Growing up in the South, there are certain cities you hear about more than others. Amongst large metropolitan areas like Atlanta and Charlotte, it’s the smaller towns that boast the most charm. As a kid, I made road trips to Charleston, SC and Savannah, GA and vividly remember the whimsy of Spanish moss dripping from ancient arboretums. So naturally, when planning my vacations for the year, I was interested in revisiting these antebellum cities and exploring them through fresh (adult) eyes. I like to think of Charleston and Savannah as sisters to Raleigh: all are little big cities with rich historic districts. Raleigh is the techie, Charleston a bit preppy, and Savannah the artist (duh, SCAD).
I left early Wednesday morning with the sun shining through the windows headed straight for South Carolina. Before reaching the heart of Charleston, I made a pit stop at the most stunning estate, Magnolia Plantation. You may recognize views of its tree-lined drive from Forest Gump, but the gardens were by far my favorite part. I’ll take a moment to acknowledge that yes, this home once held enslaved people, but I would like to focus on the beauty of the South rather than dwelling on a shameful past.
Just as I was approaching the grand gate of Magnolia it began to pour. This made for a very eerie entrance that felt reminiscent of the woods scene in The Wizard of Oz. On the plus side, this natural occurrence flushed out a majority of the tourists! I waited out the last bit of rain with a tour of the main house. Rebuilt/renovated three times, it’s an interesting composite of architecture and interior design styles throughout the 19th century. The Draytons were big fans of botanical and Audubon artwork, which are mixed in with family portraits and antique furniture. Oh, there’s also peacocks everywhere.
The incredible thing about Magnolia Plantation is that the gardens have been the primary draw since the mid 1800’s and were used as a way to recoup finances lost in the Civil War. The landscape is much more organic in its flow compared to structured English gardens of the era. Winding pathways and hidden glades boast camellias and azaleas, decorated with art nouveau statues and scenic bridges.
The heavy rain meant some pathways were off limits, but it also made for fantastic photo ops. It was so meditative to just wander and get a little lost in the foliage. I know I didn’t view half of the plantation, but what I did see left an impression. The estate closes at 5pm during the week and offers guided tram tours. There’s also a small garden shop with plants from the plantation — best type of souvenir!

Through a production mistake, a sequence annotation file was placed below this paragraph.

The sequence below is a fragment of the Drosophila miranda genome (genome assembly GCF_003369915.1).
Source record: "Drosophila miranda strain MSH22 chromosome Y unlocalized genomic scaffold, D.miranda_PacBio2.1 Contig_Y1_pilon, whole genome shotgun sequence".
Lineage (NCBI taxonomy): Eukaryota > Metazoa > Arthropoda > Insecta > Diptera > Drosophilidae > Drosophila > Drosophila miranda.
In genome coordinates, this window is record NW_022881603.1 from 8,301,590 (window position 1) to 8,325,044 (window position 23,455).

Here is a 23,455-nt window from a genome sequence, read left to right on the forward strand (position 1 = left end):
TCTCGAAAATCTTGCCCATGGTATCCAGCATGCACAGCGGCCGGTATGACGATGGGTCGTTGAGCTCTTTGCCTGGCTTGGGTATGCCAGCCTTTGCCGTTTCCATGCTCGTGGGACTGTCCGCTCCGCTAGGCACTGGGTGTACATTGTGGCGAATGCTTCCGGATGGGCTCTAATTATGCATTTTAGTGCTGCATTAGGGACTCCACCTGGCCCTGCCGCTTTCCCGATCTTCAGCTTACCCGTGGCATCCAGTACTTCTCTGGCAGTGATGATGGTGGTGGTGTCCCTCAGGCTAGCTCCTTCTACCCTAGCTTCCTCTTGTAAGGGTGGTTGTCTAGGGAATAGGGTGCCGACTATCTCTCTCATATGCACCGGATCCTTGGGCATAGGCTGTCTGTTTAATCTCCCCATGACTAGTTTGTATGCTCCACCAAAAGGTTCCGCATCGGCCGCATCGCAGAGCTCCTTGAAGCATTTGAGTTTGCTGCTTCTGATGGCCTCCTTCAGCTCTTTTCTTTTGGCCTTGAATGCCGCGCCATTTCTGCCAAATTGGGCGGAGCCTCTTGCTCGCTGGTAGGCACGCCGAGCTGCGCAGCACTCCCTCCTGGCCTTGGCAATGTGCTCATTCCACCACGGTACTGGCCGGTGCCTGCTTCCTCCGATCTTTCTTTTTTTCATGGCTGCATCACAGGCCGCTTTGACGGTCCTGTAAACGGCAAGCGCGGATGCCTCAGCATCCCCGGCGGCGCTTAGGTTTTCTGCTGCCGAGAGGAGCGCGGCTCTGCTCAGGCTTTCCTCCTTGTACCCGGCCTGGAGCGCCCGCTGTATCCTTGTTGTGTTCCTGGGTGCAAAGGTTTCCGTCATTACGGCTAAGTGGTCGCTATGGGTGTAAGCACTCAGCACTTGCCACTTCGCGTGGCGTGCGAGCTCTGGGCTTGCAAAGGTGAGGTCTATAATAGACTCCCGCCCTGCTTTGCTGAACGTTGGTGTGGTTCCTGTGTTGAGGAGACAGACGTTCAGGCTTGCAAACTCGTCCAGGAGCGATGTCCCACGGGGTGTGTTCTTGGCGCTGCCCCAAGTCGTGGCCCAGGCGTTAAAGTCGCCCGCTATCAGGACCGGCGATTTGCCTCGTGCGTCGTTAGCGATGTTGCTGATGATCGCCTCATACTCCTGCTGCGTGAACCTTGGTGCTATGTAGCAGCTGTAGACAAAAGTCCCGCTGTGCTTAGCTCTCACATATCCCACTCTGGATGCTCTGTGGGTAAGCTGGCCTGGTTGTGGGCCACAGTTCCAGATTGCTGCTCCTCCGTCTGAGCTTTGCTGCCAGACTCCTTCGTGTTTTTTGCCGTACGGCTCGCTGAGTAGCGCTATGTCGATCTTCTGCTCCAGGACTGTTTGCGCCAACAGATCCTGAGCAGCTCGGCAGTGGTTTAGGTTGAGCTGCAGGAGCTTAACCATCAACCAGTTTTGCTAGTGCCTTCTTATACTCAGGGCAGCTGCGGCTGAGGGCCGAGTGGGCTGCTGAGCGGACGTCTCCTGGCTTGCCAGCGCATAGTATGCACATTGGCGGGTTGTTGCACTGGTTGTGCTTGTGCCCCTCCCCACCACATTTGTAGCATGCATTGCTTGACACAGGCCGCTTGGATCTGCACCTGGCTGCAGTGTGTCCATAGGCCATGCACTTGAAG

From Magnolia Plantation I headed towards the city, then over to my hotel in Mt. Pleasant. Be warned, hotels and AirBnBs are hella expensive in Charleston. After a quick refresh, I caught an Uber downtown. There’s really no free parking, so Uber or Lift makes more sense most of the time (more on that later). Bonus points for a driver who can give you some sight-seeing recomendations. I had seen several great online reviews for a restaurant called Fig, but didn’t expect to need a reservation on a Wednesday night. Much to my dismay, there was a 45min wait and I was too hungry to stick it out. A quick Google search and I was walking towards a rooftop spot called The Watch. First impressions were solid – cool entrance and a hip crowd downstairs – but I should’ve known better when the place was less than half full.
TBH, the view was nice and that was about it. Easily the worst meal I had during my whole trip. But hey! You live and you learn.
Day Two was much more eventful. Remember how there’s no free parking downtown? Well I decided to find a parking deck and drive myself: same price as an Uber, but at least I can stash a change of clothes and store my shopping throughout the day. It would’ve been a great plan had I not accidentally locked my keys in my car… with the help of the locksmith down the street (and a $90 charge) I later regained entrance. Good thing I had already planned to spend the whole day exploring!
One of my favorite local finds was Candlefish. Y’all know I’m a sucker for candles and this place is basically heaven. I love the concept of a blind smell test and, while overwhelming at first, the overall experience amazing. Candlefish’s claim to flame is their library of over 100 scents, all numbered as not to elicit bias before smelling. Had I known about this place earlier, I would’ve signed up for a candle-making class! Needless to say, I left with four candles (and may order more online).